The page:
I’ll never forget one of our investors saying to me, “There’s a certain percentage ownership you’re going to end up with, and there’s a certain percentage ownership we’re going to end up with.
“The rest of it doesn’t matter.”
The point our investor was trying to make was there a fair outcome for both of us. Most investors and entrepreneurs operate inside this “fair outcome” window.
It’s only when entrepreneur or investor greed upsets the balance that things get screwed up.
Otherwise there are really only two ways that you can maximize your equity:
A. Kick Ass.
Really the only thing you have truly in your control is the performance of your company. And better performance leads to a lot of good things:
- You’ll have more cash if you perform better, and…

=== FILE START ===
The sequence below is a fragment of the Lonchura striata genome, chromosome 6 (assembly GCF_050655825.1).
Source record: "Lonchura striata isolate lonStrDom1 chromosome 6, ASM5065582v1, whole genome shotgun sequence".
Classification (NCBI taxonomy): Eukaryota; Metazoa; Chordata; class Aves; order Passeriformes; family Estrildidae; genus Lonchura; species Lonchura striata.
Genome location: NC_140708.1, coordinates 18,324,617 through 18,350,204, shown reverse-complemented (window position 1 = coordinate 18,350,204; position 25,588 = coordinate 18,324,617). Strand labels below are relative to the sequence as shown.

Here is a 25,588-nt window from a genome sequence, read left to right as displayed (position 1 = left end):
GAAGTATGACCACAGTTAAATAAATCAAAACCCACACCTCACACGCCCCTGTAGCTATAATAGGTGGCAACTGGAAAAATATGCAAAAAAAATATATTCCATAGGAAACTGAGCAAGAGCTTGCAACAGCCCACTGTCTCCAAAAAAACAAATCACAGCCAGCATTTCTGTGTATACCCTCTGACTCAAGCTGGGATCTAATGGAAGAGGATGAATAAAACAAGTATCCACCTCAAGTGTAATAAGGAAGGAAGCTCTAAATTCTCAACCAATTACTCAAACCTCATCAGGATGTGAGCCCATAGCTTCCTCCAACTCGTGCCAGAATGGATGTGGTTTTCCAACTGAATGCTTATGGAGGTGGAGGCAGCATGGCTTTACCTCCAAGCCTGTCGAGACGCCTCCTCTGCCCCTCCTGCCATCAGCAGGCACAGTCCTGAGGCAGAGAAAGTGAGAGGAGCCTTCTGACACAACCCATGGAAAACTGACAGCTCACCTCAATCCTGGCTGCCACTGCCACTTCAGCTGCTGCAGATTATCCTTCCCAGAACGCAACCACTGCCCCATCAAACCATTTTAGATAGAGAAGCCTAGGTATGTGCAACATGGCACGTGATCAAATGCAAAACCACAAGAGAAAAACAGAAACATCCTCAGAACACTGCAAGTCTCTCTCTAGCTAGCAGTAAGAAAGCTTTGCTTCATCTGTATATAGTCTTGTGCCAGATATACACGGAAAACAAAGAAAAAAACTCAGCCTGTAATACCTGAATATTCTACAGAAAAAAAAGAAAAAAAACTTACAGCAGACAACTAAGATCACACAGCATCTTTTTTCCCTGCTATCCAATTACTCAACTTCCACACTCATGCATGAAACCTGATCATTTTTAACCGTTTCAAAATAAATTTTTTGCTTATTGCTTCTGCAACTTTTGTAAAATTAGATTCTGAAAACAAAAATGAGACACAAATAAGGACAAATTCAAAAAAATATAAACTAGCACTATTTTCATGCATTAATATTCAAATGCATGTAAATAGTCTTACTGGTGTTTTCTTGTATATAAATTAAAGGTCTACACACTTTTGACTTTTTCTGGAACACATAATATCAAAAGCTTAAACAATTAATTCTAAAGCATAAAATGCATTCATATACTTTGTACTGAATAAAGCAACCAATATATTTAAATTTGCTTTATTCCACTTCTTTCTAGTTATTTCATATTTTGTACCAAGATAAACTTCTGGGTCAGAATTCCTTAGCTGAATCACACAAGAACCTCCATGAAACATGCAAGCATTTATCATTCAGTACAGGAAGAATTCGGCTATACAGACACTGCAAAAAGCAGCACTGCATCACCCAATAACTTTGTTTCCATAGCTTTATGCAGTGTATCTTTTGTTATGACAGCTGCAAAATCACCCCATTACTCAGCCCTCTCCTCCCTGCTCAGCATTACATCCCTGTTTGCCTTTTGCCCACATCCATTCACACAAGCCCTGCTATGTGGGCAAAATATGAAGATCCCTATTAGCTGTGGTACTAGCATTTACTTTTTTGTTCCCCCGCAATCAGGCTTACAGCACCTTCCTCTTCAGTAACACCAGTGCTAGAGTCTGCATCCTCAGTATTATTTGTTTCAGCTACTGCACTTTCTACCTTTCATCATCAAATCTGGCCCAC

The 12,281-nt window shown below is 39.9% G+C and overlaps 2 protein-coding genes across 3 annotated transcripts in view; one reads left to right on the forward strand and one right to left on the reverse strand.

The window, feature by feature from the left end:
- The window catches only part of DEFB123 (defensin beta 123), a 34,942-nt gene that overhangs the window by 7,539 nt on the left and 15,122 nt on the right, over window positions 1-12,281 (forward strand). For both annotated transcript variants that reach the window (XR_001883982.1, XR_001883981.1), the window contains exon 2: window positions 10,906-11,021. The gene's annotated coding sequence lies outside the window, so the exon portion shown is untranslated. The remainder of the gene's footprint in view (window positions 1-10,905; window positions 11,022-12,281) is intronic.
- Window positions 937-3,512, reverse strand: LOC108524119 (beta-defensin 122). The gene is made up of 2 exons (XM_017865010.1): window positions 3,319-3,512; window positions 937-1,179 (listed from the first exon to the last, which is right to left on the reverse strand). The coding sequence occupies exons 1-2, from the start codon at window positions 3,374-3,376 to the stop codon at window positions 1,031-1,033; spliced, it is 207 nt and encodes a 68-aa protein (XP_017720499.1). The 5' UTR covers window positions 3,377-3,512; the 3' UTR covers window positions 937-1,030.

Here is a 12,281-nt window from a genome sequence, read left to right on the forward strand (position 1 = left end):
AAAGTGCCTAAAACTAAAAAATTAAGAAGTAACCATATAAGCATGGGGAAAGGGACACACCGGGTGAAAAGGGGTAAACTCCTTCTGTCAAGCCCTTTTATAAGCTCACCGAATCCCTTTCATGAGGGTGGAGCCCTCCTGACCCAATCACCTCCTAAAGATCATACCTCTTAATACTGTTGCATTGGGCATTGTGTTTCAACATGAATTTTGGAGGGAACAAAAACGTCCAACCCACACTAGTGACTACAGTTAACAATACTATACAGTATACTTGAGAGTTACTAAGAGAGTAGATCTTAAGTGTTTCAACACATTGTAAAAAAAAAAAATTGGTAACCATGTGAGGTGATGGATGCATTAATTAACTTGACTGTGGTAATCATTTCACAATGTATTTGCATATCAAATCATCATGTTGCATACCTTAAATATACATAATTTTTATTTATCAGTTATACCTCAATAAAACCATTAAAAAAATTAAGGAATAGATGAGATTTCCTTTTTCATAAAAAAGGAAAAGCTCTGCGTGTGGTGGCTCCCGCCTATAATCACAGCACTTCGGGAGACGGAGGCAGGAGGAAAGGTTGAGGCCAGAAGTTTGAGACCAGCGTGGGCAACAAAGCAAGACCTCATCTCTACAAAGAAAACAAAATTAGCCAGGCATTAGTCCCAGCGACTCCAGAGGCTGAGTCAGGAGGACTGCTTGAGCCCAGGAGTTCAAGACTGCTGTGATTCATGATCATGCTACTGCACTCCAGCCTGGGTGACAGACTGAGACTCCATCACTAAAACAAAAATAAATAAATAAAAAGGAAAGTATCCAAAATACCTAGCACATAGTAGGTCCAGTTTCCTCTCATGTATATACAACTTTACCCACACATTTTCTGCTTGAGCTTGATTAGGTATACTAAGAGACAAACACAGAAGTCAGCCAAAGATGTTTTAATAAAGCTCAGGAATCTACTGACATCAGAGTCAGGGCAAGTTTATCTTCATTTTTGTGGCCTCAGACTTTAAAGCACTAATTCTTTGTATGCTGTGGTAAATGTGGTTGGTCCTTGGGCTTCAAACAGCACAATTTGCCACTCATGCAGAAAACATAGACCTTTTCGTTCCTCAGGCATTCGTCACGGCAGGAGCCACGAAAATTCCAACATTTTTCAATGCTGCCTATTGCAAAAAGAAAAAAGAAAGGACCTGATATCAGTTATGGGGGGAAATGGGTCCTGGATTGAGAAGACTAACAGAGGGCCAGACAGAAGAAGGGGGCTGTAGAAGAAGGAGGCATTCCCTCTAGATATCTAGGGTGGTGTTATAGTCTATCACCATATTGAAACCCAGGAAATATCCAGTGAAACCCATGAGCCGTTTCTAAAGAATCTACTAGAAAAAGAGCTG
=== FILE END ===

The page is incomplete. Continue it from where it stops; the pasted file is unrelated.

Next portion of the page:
- Extending your cash means you’ll need less funding, and…
- Needing less funding means you’ll have more equity in your company, and…
- Your valuation will likely be higher because your company is performing better.
A company that is performing well gives you one other super-huge benefit:
B. Competition amongst investors when you raise your next round of funding.
The only time you have leverage when you are raising money is if you can get two or more potential investors bidding against each other. That’s when market forces take over, and you will be diluted less.
So it really comes down to execution again.
Focus your energy on your company doing a great job. And worry more about investor/company mismatch more than extracting every percentage of equity you can because investor/company mismatch is one of the only things that can kill your company.
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